Bloomsbury has announced four upcoming books on sound related topics. Below are links to ebook versions, although all of them are also available in paperback and hardcover. Click on each title for more info.
By Cathy van Eck | 216 pages
Composers and sound artists have explored for decades how to transform microphones and loudspeakers from “inaudible” technology into genuinely new musical instruments. While the sound reproduction industry had claimed perfect high fidelity already at the beginning of the twentieth century, these artists found surprising ways of use – for instance tweaking microphones, swinging loudspeakers furiously around, ditching microphones in all kinds of vessels, or strapping loudspeakers to body parts of the audience. Between air and electricity traces their quest and sets forward a new theoretical framework, providing historic background on technological and artistic development, and diagrams of concert and performance set-ups. From popular noise musician Merzbow to minimalist classic Alvin Lucier, cult instrument inventor Hugh Davies, or contemporary visual artist Lynn Pook – they all aimed to make audible what was supposed to remain silent.
By David Cecchetto, Marc Couroux, Ted Hiebert, Eldritch Priest | 168 pages
Ludic Dreaming uses (sometimes fictional) dreams as a method for examining sound and contemporary technoculture’s esoteric exchanges, refusing both the strictures of visually dominated logic and the celebratory tone that so often characterizes the “sonic turn.” Instead, through a series of eight quasi-analytical essays on the condition of listening, the book forwards a robust engagement with sounds (human and nonhuman alike) that leverages particularity in its full, radical singularity: what is a dream, after all, if not an incipient physics that isn’t held to the scientific demand for repeatability? Thus, these studies declare their challenge to the conventions of argumentation and situate themselves at a threshold between theory and fiction, one that encourages reader and writer alike to make lateral connections between otherwise wildly incongruent subjects and states of affairs.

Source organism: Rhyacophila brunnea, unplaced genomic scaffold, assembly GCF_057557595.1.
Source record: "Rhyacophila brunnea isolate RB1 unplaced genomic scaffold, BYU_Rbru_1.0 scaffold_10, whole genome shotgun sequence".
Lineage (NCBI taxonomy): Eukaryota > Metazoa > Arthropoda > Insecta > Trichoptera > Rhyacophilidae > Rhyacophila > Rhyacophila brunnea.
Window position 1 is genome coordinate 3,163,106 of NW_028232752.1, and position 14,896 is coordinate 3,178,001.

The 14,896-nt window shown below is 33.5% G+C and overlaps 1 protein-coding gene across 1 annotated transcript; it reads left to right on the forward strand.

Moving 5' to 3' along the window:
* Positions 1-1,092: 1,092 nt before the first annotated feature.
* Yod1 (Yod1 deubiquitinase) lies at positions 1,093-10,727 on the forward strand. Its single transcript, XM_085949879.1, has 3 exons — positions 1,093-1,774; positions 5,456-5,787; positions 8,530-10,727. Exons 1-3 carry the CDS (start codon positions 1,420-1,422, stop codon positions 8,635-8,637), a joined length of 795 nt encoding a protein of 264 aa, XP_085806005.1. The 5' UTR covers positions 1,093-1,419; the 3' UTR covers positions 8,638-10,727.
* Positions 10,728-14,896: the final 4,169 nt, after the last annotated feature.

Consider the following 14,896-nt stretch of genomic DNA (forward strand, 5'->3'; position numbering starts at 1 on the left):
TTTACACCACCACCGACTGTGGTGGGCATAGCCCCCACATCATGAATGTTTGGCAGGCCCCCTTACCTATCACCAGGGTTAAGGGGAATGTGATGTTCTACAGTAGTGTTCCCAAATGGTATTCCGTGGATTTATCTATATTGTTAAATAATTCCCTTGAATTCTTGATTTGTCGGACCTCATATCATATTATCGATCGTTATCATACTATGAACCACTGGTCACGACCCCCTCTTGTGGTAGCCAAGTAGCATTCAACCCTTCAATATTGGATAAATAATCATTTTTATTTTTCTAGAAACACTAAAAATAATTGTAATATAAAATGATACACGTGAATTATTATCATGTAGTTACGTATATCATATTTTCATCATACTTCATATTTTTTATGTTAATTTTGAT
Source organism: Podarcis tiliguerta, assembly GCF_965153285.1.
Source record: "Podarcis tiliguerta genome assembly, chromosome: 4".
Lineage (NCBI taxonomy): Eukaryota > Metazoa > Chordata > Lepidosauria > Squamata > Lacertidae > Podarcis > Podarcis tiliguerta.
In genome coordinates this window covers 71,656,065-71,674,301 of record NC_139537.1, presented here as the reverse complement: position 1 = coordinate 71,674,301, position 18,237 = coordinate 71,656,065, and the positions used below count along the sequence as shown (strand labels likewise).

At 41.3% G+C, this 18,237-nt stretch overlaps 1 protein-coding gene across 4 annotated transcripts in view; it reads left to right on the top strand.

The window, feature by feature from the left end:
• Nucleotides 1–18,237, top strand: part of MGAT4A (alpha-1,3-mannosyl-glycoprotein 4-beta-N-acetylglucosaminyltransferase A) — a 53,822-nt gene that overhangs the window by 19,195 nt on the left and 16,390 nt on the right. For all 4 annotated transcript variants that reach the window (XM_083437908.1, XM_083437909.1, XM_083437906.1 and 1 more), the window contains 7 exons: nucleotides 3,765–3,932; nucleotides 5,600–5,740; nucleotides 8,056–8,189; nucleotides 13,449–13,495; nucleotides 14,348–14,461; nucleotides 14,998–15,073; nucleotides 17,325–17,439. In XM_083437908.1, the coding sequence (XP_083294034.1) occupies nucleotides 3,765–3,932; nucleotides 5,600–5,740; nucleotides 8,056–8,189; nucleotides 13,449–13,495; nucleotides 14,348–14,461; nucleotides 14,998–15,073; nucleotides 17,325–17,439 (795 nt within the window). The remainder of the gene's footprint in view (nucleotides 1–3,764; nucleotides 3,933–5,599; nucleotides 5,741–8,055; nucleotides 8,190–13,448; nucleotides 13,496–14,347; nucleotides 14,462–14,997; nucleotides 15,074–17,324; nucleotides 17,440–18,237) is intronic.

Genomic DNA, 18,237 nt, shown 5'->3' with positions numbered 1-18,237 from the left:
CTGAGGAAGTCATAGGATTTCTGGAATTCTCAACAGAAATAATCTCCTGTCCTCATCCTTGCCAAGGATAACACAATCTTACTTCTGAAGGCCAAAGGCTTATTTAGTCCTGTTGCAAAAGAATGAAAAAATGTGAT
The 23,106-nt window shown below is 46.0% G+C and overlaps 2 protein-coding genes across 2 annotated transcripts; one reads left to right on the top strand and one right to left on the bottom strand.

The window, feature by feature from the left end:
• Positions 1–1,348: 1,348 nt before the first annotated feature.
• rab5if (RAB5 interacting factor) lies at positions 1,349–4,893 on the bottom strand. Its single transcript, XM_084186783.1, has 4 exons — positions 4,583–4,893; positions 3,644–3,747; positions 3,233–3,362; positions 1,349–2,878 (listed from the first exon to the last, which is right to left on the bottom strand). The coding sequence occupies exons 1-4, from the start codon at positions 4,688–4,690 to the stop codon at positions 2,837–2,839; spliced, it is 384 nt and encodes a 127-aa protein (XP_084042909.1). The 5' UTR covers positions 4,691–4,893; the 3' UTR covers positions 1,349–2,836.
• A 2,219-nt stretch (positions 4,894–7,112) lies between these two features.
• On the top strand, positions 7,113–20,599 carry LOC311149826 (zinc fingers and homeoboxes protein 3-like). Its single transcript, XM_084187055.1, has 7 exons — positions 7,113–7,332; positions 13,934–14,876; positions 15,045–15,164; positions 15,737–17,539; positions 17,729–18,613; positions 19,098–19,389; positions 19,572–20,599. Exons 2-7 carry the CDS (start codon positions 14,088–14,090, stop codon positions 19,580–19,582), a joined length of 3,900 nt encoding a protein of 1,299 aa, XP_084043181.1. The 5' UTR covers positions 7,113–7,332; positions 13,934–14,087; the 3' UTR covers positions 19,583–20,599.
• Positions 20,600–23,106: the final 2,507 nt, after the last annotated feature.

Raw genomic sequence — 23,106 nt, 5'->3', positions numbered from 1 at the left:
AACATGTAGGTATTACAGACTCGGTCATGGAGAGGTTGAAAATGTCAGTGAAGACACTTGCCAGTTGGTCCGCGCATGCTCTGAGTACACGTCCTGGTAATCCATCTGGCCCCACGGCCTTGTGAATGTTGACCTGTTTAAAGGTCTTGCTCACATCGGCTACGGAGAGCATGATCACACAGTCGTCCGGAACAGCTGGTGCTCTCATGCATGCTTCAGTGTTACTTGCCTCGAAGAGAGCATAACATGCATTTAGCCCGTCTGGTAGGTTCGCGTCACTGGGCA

Put differently, Ludic Dreaming is a how-to book for listening away from the seeming fatality of contemporary technologies, which is to say, away from the seeming inevitability of late capitalistic nihilism.
By Marie Thompson | 216 pages
Noise is so often a ‘stench in the ear’ – an unpleasant disturbance or an unwelcome distraction. But there is much more to noise than what greets the ear as unwanted sound.
Beyond Unwanted Sound is about noise and how we talk about it. Weaving together affect theory with cybernetics, media histories, acoustic ecology, geo-politics, sonic art practices and a range of noises, Marie Thompson critiques both the conservative politics of silence and transgressive poetics of noise music, each of which position noise as a negative phenomenon. Beyond Unwanted Sound instead aims to account for a broader spectrum of noise, ranging from the exceptional to the banal; the overwhelming to the inaudible; and the destructive to the generative. What connects these various and variable manifestations of noise is not negativity but affectivity. Building on the Spinozist assertion that to exist is to be affected, Beyond Unwanted Sound asserts that to exist is to be affected by noise.
Edited by Pirkko Moisala, Taru Leppänen, Milla Tiainen, Hanna Väätäinen | 256 pages
This is the first volume to mobilize encounters between the work of Gilles Deleuze and Félix Guattari and the rich developments in cultural studies of music and sound. The book takes seriously the intellectual and political challenge that the process philosophy of Deleuze and Guattari poses for previous understandings of music as permanent objects and primarily discursive texts. By elaborating on the concepts of Deleuze and Guattari in innovative ways, the chapters of the book demonstrate how musical and sonic practices and expressions can be reconsidered as instances of becoming, actors in assemblages, and actualizations of virtual tendencies. The collection pushes notions of music and sound beyond such long-term paradigms as identity thinking, the privileging of signification, and the centrality of the human subject.
The chapters of the volume bring a range of new topics and methodological approaches in contact with Deleuze and Guattari. These span from movement improvisation, jazz and western art music studies, sound and performance art and reality TV talent shows to deaf musicians and indigenous music. The book also highlights such fresh ways of doing analysis and shaping the methodological tools of music and sound studies that are enabled by Deleuze and Guattari’s philosophy. Their philosophy, too, gains renewed capacities and potential when responding to ethnographic, cultural, ethnomusicological, participatory, aesthetic, new materialist, feminist and queer perspectives to music and sound.